Kerri’s Thoughts on Detroit


July 26, 2013: There’s one Detroit memory in particular that novelist Kerri Schlottman recalls after all these years. Her childhood recollections of the parade at Hudson’s department store or a visit to the museum aren’t particularly clear. But growing up in Detroit’s suburbs in the late 70s and early 80s, Kerri saw the streetscape change dramatically en route to occasional family outings downtown. Of all things, the car ride into the city sticks with her. “Most of my memories are of looking out the car window, driving down Woodward Avenue,” Kerri told me this weekend. “You'd go from these nice, well-manicured suburbs to seeing burned-out buildings, windows smashed out, graffiti. This was the mid 80s; the city had been in decline for quite awhile at this point. It was always so intriguing to me. I did not understand what happened and no one talked about it.”

“These memories are stronger than my memories of the events we were actually going to,” she said. “I just remember thinking, ‘What happened here?’”

It is a question those who care about Detroit continue to examine on the heels of the city’s declaration of bankruptcy, the largest municipal bankruptcy in US history. I’ve found the story of Detroit compelling as I consider the lifecycle of place, but I’ve been curious to hear more personal stories from people who feel a connection to the city. Beyond the financials, what does Detroit mean to the people who love it?

Kerri is the kind of professional the city of Detroit would presumably like to retain. But she’s also part of what she describes as an exodus of young people who moved away, despite the fact that she is quick to say, “I’ll always have a love affair with that city.” Before moving from Detroit to Manhattan’s East Village to pursue a career in the arts, Kerri lived downtown, received her master’s degree at Wayne State, and worked in the Motor City as a director of development at an arts organization. In 2011, she also wrote a book called The Song Remains The Same about two generations of women whose family history is tightly intertwined with the pulse of the city itself.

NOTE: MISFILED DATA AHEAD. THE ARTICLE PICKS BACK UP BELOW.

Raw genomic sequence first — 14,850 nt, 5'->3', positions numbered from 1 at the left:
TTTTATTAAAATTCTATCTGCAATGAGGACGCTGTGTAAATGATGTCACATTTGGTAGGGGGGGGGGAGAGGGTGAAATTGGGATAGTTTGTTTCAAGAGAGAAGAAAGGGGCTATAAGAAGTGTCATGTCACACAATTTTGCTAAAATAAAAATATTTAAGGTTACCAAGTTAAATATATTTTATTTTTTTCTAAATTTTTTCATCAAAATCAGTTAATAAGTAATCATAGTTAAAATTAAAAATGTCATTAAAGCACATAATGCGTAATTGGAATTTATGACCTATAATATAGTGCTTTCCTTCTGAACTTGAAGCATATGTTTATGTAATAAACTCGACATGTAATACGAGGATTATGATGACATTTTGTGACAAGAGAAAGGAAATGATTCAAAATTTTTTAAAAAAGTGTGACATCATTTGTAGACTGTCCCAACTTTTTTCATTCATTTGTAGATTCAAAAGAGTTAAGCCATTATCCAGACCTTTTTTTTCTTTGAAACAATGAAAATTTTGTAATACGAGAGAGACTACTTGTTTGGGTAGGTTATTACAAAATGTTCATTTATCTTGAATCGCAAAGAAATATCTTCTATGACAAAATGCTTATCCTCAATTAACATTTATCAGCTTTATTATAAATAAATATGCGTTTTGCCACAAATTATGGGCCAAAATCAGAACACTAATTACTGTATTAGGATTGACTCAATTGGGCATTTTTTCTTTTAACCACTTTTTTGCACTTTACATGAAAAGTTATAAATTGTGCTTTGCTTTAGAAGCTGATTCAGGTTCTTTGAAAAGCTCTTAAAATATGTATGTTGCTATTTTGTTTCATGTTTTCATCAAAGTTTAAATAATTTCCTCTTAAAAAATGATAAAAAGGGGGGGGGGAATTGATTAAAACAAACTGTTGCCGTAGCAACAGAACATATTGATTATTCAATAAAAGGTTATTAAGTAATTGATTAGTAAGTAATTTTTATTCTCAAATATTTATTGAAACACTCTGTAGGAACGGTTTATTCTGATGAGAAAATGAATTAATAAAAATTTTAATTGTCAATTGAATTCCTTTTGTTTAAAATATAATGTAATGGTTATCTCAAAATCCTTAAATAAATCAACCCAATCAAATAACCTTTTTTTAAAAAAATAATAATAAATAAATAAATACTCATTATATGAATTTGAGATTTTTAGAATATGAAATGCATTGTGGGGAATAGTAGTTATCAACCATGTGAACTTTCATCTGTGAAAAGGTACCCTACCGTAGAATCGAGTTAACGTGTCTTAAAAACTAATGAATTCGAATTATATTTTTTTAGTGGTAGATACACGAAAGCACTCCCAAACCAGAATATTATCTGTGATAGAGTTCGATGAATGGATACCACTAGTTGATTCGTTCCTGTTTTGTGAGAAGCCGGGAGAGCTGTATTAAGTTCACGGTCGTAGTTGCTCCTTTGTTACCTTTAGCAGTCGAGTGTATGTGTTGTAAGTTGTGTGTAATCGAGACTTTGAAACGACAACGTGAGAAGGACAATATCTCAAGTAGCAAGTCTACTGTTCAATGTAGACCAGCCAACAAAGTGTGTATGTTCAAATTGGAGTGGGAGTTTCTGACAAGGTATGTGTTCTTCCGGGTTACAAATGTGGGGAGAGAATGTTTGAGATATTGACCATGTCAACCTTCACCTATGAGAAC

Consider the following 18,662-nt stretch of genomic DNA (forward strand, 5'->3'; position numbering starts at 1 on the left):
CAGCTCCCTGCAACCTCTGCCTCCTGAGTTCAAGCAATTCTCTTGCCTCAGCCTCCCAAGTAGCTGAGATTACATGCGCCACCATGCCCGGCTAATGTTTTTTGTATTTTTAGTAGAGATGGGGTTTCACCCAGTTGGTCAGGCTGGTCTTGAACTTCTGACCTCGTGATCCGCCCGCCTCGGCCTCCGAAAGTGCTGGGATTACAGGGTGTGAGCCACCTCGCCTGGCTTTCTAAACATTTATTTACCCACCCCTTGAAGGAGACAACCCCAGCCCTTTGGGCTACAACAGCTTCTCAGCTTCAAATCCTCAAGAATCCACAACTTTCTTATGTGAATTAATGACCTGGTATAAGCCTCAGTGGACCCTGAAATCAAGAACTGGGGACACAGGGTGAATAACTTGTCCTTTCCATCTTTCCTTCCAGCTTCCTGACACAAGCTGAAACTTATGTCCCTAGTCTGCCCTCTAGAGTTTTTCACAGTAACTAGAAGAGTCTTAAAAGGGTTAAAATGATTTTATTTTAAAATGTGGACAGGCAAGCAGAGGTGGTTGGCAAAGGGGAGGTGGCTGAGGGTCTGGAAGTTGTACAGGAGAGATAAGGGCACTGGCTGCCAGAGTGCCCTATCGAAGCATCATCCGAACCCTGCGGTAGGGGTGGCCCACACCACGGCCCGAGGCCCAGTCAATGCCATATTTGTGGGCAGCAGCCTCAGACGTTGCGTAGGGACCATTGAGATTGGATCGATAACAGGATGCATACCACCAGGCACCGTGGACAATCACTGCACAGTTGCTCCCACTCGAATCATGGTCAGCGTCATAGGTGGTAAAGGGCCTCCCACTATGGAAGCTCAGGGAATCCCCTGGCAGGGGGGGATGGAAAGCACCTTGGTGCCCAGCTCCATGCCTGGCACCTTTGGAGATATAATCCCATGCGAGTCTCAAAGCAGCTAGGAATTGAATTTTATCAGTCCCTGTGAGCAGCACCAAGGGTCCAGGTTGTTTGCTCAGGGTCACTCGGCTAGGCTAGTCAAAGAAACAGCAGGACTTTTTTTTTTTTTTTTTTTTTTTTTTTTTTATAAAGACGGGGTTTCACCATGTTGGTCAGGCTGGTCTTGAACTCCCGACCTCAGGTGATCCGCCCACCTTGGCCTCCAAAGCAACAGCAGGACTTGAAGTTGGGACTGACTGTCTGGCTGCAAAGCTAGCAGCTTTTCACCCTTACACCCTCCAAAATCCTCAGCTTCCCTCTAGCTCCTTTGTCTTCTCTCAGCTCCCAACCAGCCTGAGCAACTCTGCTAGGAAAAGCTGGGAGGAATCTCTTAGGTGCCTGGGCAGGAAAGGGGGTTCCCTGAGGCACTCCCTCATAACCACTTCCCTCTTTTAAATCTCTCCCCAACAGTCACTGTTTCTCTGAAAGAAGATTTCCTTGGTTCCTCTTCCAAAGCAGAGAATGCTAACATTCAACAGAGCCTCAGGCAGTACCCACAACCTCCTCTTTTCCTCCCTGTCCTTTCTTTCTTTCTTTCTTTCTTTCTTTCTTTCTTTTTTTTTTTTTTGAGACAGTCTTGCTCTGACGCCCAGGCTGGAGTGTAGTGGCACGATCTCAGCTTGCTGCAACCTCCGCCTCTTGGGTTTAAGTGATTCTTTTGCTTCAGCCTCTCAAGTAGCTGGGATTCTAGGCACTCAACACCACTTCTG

Yet despite her obvious care for Detroit, Kerri is not certain she’ll ever return to the city she equates with home.

“It’s one of those things that I think about constantly,” she said. “The majority of people I love the most are there. But it's such a challenging place to earn a living and to raise a family. It's getting better -- there’ve been some improvements to the city itself over the past few years that have surprised me, just in terms of places to go to, grocery options, laundromats -- but it's a constant struggle for me. I just can't imagine a scenario where I'd be able to return. I've been thinking about it ever since I left. Eight years, I've been watching. I'm excited to see artists’ communities continuing to thrive there, but I know how hard that is."

Detroit itself is a main character in The Song Remains The Same. It’s a nostalgic view of the city from the vantage point of a family who moves downtown in the early 50s due to a father’s job in an auto factory. It is a story about race and friendship and family, as revealed on drives through Poletown to Paradise Valley, during the demolition of the neighborhood to make way for the Chrysler Freeway, and throughout Detroit’s riot of 1967. I ask Kerri how much of the novel’s connection to the city comes from a personal place.

“A lot of it,” she said with certainty. “I wanted to engage with the city as a backdrop. The parts about Detroit that are in the novel are very much personal to me, just the way that the characters process the city. The storyline is fictional but the sentiment towards the city is universal. I tried to capture the spirit of the city that was there.”

“I grew up about a half hour outside of Detroit to a family that had been very involved in the Detroit area,” she says. “But like many others, they moved out when they thought it became too dangerous to live there.”

The plot is familiar in many American cities, but like many others, Kerri acknowledges the unique amalgamation of factors specific to Detroit that have led to the city’s current challenges. They include the way in which technology changed manufacturing and led to a shift in the city’s infrastructure and economy, to lingering race relations, the displacement of entire communities, the presence of large companies and the absence of alternative economies poised to take over.

“People have felt let down by the city politicians,” Kerri says. “That's my personal opinion of Detroit, but I think that's a larger sentiment that people have when you're living there and trying to help the city.”

“On the one hand, you have a really vibrant arts community that's constantly evolving. You hear about it a lot now, but it's nothing new. It's been going on for decades. To juxtapose that, you have people living beneath the poverty line. These are complex social issue to try to find a way to navigate. You can feel very helpless.”

Still, Kerri is hopeful that Detroit’s bankruptcy filing will restore basic services and “get things operating like a city again.”

“It’s not like this is the first solution that someone has come up with,” she says. “They've watched things fail over and over and it's time to do something dramatic. There's gonna be some pain through this.”

"But one of the things I think about when I think about what’s been happening in recent years and historically, and I hoped to try to capture this in my novel, is the resiliency of the people there. They may not know what to do but they don't give up. There’s always going to be something to deal with, like the title of my book says, but the way that people are able to come together through friendship and family and community, it's a special thing in Detroit."

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Photo Credits: Kerri Schlottman